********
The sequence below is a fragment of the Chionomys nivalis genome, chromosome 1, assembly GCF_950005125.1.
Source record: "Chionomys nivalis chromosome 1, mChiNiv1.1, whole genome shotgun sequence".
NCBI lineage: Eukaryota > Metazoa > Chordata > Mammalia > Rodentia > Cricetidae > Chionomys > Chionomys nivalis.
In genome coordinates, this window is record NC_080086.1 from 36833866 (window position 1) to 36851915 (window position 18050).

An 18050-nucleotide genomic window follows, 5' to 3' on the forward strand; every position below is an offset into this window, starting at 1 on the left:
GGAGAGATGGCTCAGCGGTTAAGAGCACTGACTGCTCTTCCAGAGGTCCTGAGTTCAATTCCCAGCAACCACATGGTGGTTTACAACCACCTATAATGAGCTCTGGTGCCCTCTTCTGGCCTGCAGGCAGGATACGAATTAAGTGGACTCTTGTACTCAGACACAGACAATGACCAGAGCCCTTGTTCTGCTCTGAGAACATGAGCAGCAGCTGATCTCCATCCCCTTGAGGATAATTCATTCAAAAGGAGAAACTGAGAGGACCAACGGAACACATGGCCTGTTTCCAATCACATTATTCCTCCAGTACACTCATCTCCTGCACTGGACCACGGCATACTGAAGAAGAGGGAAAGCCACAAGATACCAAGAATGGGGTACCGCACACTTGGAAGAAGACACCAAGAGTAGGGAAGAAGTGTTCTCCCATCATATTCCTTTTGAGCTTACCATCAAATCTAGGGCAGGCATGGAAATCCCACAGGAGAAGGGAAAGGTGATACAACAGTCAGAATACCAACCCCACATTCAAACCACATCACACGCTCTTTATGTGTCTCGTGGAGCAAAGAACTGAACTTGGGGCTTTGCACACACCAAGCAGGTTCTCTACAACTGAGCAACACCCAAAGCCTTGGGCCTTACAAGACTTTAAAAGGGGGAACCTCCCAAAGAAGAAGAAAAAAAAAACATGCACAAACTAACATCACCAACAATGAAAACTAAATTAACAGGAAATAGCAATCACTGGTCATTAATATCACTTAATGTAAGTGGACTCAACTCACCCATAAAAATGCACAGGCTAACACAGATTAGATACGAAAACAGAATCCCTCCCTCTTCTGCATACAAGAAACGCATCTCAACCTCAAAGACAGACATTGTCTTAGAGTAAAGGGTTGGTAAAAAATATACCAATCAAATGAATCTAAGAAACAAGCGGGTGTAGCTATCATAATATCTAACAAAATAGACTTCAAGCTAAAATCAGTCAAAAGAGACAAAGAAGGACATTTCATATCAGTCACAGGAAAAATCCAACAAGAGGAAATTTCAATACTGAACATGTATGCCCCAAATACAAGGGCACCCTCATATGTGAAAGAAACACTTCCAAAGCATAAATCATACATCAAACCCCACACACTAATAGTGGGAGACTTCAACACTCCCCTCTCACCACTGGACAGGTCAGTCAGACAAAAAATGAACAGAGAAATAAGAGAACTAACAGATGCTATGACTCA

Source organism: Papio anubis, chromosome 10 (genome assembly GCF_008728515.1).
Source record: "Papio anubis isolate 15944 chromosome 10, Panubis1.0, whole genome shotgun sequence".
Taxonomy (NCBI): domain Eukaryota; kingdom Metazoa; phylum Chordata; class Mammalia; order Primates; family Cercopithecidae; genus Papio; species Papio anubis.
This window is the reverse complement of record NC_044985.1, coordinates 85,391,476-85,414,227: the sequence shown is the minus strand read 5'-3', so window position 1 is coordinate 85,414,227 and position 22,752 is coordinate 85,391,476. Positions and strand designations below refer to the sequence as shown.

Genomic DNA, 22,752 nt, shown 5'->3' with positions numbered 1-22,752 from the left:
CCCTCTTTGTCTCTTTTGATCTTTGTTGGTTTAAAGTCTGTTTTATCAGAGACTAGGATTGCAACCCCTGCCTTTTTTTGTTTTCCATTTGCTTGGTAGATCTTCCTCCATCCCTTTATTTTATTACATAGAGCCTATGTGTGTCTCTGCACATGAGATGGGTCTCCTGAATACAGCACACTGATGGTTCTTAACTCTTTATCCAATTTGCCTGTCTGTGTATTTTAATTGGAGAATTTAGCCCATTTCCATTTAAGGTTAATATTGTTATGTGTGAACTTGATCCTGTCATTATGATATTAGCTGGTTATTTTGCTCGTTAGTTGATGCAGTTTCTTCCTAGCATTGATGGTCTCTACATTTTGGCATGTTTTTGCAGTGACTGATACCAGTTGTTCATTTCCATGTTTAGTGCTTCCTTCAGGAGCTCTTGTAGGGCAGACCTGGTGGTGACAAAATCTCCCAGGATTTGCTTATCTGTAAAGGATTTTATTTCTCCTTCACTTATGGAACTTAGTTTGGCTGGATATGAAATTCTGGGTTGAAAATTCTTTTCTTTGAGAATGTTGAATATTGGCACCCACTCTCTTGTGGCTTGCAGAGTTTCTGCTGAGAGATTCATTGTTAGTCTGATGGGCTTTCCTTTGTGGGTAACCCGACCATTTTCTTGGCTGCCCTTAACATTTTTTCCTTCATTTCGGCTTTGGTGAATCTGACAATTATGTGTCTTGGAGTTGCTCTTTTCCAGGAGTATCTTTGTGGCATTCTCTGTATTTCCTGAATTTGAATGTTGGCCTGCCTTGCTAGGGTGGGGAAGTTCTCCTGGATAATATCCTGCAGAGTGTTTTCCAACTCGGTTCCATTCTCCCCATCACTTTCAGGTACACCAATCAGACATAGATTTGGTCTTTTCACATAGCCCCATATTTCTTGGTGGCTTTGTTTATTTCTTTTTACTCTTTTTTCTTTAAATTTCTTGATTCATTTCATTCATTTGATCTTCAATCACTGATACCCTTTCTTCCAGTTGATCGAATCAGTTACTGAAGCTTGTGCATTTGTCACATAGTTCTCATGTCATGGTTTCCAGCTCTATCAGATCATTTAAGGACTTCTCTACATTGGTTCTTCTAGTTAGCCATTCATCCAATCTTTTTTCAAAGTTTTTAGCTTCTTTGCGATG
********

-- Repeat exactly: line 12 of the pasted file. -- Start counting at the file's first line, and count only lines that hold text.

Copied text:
CCCTCTTTGTCTCTTTTGATCTTTGTTGGTTTAAAGTCTGTTTTATCAGAGACTAGGATTGCAACCCCTGCCTTTTTTTGTTTTCCATTTGCTTGGTAGATCTTCCTCCATCCCTTTATTTTATTACATAGAGCCTATGTGTGTCTCTGCACATGAGATGGGTCTCCTGAATACAGCACACTGATGGTTCTTAACTCTTTATCCAATTTGCCTGTCTGTGTATTTTAATTGGAGAATTTAGCCCATTTCCATTTAAGGTTAATATTGTTATGTGTGAACTTGATCCTGTCATTATGATATTAGCTGGTTATTTTGCTCGTTAGTTGATGCAGTTTCTTCCTAGCATTGATGGTCTCTACATTTTGGCATGTTTTTGCAGTGACTGATACCAGTTGTTCATTTCCATGTTTAGTGCTTCCTTCAGGAGCTCTTGTAGGGCAGACCTGGTGGTGACAAAATCTCCCAGGATTTGCTTATCTGTAAAGGATTTTATTTCTCCTTCACTTATGGAACTTAGTTTGGCTGGATATGAAATTCTGGGTTGAAAATTCTTTTCTTTGAGAATGTTGAATATTGGCACCCACTCTCTTGTGGCTTGCAGAGTTTCTGCTGAGAGATTCATTGTTAGTCTGATGGGCTTTCCTTTGTGGGTAACCCGACCATTTTCTTGGCTGCCCTTAACATTTTTTCCTTCATTTCGGCTTTGGTGAATCTGACAATTATGTGTCTTGGAGTTGCTCTTTTCCAGGAGTATCTTTGTGGCATTCTCTGTATTTCCTGAATTTGAATGTTGGCCTGCCTTGCTAGGGTGGGGAAGTTCTCCTGGATAATATCCTGCAGAGTGTTTTCCAACTCGGTTCCATTCTCCCCATCACTTTCAGGTACACCAATCAGACATAGATTTGGTCTTTTCACATAGCCCCATATTTCTTGGTGGCTTTGTTTATTTCTTTTTACTCTTTTTTCTTTAAATTTCTTGATTCATTTCATTCATTTGATCTTCAATCACTGATACCCTTTCTTCCAGTTGATCGAATCAGTTACTGAAGCTTGTGCATTTGTCACATAGTTCTCATGTCATGGTTTCCAGCTCTATCAGATCATTTAAGGACTTCTCTACATTGGTTCTTCTAGTTAGCCATTCATCCAATCTTTTTTCAAAGTTTTTAGCTTCTTTGCGATG